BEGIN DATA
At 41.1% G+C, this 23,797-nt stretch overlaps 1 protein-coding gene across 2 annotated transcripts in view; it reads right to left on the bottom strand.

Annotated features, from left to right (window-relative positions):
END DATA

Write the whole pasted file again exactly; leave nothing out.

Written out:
At 41.1% G+C, this 23,797-nt stretch overlaps 1 protein-coding gene across 2 annotated transcripts in view; it reads right to left on the bottom strand.

Annotated features, from left to right (window-relative positions):